CHARLESTON – In a number of respects, West Virginia’s civil justice system is finally beginning to come in line with other states across the country, thanks to the hard work and leadership of the West Virginia Legislature, especially State Senate President Bill Cole and House Speaker Tim Armstead.
The legal reforms that were passed with bi-partisan support and have now become law begin the process of improving our notorious legal system, which has been labeled a “Judicial Hellhole” and last in legal fairness for many years.
Notably, however, West Virginia continues to be the only state in the country that doesn’t provide an appeal of right for either civil or criminal litigants. Also, our state is one of nine that doesn’t have an intermediate court of appeals, which makes our state an outlier in this regard when compared to the majority of other states.
The West Virginia Supreme Court notes on its website that it is “the busiest appellate court of its type in the United States.” With only five justices, the court is not equipped to fully address all appeals from trial courts. It should be considering all important cases and issuing carefully weighed, signed opinions that build our state’s body of law.
The Fiscal Year 2016 budget of West Virginia’s judicial system is $139 million, a mere 3 percent of the state’s budget. Of the $139 million, over $125 million is allocated for employees and expenses, which is an incredibly large percentage. As our state leaders look at ways to make ends meet with the state budget, perhaps an audit of the budget of the Supreme Court of Appeals would go a long way in providing confidence and ensuring that taxpayers’ dollars are being spent appropriately, efficiently and effectively.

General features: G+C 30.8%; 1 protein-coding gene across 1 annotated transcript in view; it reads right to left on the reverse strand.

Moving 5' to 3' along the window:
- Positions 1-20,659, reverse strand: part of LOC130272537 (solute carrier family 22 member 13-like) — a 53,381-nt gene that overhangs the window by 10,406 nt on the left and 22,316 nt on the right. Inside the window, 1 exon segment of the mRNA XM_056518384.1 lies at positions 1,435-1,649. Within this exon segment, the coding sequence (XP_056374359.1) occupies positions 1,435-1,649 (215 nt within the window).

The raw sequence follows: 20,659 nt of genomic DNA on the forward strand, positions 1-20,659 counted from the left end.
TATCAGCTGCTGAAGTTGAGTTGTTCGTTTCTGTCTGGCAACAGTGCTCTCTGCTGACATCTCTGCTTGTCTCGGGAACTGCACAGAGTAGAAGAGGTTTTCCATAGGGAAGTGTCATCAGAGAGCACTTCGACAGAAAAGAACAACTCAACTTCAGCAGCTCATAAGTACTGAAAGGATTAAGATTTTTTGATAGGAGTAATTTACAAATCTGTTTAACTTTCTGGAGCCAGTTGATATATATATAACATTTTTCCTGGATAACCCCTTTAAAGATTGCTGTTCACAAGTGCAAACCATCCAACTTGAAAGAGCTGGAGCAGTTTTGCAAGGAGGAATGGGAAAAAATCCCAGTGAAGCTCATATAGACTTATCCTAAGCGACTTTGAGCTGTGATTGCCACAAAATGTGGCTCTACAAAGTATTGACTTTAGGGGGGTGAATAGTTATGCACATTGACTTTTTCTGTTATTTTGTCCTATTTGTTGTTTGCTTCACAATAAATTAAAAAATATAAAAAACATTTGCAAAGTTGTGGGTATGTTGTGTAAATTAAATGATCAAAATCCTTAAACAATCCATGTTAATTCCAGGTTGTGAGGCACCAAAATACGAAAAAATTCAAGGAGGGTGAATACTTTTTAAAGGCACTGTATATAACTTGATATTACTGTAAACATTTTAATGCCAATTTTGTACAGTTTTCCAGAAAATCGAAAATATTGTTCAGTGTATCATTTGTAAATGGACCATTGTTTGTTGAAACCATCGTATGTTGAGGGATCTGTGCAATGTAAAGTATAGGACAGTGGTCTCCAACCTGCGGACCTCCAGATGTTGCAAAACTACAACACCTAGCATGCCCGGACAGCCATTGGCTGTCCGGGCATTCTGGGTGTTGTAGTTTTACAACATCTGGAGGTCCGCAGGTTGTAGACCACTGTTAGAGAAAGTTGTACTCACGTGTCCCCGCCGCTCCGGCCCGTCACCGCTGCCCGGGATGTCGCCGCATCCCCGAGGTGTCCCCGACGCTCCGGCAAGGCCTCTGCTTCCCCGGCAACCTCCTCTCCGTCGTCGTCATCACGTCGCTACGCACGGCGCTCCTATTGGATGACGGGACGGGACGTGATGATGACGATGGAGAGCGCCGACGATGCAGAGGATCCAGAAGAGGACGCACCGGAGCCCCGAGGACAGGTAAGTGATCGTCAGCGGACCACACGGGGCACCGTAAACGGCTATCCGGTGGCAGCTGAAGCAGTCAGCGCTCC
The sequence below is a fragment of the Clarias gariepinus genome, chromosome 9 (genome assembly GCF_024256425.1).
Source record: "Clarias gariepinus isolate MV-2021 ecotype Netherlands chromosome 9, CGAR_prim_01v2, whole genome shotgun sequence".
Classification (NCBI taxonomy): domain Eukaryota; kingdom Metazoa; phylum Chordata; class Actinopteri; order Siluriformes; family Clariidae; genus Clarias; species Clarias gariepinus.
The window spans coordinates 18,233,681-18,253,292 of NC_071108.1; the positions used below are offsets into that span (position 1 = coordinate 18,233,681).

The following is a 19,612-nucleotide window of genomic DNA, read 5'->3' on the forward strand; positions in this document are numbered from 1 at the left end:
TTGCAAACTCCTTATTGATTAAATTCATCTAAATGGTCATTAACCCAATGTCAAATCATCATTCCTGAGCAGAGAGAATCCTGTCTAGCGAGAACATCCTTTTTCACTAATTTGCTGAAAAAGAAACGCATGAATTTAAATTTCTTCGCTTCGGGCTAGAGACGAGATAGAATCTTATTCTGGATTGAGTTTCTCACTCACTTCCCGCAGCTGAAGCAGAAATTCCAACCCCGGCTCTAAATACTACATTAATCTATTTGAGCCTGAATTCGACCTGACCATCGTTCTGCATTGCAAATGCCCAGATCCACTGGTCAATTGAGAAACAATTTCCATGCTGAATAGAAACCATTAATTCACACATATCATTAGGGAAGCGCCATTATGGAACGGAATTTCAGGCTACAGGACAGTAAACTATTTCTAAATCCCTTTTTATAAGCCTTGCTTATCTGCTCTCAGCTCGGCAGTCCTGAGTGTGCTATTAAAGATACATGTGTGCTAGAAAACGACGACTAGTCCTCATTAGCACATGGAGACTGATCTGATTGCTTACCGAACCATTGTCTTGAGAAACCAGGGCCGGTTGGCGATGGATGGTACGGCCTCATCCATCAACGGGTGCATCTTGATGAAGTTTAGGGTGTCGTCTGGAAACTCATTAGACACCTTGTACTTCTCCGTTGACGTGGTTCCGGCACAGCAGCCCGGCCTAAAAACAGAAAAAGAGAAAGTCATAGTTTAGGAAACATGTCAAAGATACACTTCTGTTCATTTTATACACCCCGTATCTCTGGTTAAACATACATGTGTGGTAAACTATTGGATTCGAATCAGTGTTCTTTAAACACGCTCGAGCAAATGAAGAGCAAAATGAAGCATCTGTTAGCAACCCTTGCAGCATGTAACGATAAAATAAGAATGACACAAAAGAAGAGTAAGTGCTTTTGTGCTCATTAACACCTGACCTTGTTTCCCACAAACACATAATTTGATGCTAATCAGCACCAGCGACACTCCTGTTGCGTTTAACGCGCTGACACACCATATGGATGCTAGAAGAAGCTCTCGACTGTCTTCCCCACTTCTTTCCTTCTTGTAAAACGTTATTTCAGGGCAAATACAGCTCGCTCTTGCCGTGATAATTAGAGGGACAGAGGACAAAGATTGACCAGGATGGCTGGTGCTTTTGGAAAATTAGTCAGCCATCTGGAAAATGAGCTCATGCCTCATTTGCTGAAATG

The personal injury lawyer opponents of a much-needed intermediate court are arguing that our state can’t afford one. There is no doubt our state’s budget will present a challenge for legislators. There is also no doubt that trial lawyers have benefited the most from our notorious, broken legal system.
In recent months, we’ve seen the rewards of lawsuit-driven greed in headlines across our state. A million-dollar Learjet deal uncovered on national television plus a mansion listed for sale with a nearly $20 million asking price have exposed the lifestyles of some millionaire personal injury lawyers and one of our supreme court justices.
For far too long, trial lawyers have taken advantage of a legal system that has been out of step with most other states. They have spent millions of dollars supporting candidates for public office who opposed reforms that would have made our legal system more fair and impartial for all litigants. Perhaps it would be appropriate to ask these millionaire trial lawyers to help pay for the intermediate court of appeals from their lawsuit riches.
West Virginia has only one level of appeal of trial court decisions, and that is to the state Supreme Court. A vast majority of states have two. It’s time to bring West Virginia’s appeal process into the mainstream by adding an intermediate court of appeals.
Stauffer is executive director of West Virginia Citizens Against Lawsuit Abuse.